Bacher’s second category is with regards to mental health. She begins by defining the naked body as not lacking anything with a corresponding comment about how the human body with clothing on is about an addition. Many regard clothing as part of their being, their identity, an idea that devalues the natural naked state of their body. Clothing allows them to redefine who they are which in turn creates a negative self-image about their natural state. When clothing becomes a significant part of one’s identity, the problems related to shadow, one’s repressed and often forgotten aspects, begin to negatively affect mental health – dissatisfaction, denial, moodiness, and even depression. Compulsively wearing clothing when there is no need for clothing, is just that “compulsion,” an irrational response. With a compulsion to wearing clothing usually comes a decidedly negative body image. And in our modern world, media uses that negative body image, even highlights it as a truth, to sell even more unnecessary clothing, trying hard to convince us that it is only through wearing clothing, constantly changing styles and colours, that we will achieve some sort of mental health, that we will become whole people. Of course we are whole when we are in our natural states. But there is precious few dollars to be made by the clothing industry from those who become comfortable in their own bodies, with their own bodies.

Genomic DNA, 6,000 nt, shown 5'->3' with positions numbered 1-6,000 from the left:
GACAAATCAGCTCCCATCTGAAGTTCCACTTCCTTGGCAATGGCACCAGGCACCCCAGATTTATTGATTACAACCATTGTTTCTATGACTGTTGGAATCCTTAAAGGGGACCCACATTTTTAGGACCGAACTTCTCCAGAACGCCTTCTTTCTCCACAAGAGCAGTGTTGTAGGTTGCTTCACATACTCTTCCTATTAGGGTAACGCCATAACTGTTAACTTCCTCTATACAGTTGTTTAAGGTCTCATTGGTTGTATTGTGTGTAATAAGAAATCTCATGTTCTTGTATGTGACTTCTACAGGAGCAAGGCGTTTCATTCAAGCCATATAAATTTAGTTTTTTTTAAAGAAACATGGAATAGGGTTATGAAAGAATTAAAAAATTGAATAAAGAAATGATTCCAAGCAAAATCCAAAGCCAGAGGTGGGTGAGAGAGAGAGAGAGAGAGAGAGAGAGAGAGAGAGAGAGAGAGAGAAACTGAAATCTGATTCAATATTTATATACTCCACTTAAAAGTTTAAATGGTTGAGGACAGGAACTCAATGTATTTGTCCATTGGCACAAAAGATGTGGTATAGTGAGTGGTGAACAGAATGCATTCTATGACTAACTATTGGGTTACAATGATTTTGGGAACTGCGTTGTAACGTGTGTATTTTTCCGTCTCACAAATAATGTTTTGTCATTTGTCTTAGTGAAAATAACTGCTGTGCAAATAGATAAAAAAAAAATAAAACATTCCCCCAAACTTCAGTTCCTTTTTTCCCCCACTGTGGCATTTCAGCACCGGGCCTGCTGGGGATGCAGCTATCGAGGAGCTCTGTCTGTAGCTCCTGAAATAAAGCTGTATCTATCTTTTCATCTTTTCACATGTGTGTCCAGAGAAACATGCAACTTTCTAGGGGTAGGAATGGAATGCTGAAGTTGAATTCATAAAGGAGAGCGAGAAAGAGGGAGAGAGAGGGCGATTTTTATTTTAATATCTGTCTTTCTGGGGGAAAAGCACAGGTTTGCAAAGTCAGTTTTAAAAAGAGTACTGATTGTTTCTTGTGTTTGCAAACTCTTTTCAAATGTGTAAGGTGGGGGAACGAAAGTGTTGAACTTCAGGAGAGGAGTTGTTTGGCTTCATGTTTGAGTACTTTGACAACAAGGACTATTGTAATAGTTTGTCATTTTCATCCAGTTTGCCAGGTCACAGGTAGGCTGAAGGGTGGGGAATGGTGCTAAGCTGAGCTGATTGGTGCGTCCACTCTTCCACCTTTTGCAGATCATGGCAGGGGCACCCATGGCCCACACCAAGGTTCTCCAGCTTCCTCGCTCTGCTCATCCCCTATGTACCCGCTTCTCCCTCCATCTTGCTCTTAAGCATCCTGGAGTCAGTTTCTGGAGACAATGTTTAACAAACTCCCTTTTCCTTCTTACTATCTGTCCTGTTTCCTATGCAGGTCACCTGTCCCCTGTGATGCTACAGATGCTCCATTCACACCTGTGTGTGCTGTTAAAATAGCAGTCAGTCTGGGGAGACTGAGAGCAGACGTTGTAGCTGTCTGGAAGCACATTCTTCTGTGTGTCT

I will return to this document by Bacher in the next post. Until then, dare to be bare.

Naturism, Men and Women – An Imbalance

As I mentioned in my last post, I will be heading to Green Haven for three days of naked R&R. One of the things about Green Haven that I appreciate is the fact that single men are welcome to the site, something rather rare for a naturist site. Green Haven does have its relatively even split between men and women, and as would be expected, a fair number of children as well. It is, for the most part, a family-oriented naturist site. Yet, while there I noted that there were at least four single men living on the site. And yes, there were also several single women. Green Haven is one place that has shown “it works” when it comes to allowing singles to be a part of the naturist community. But, that isn’t the case elsewhere.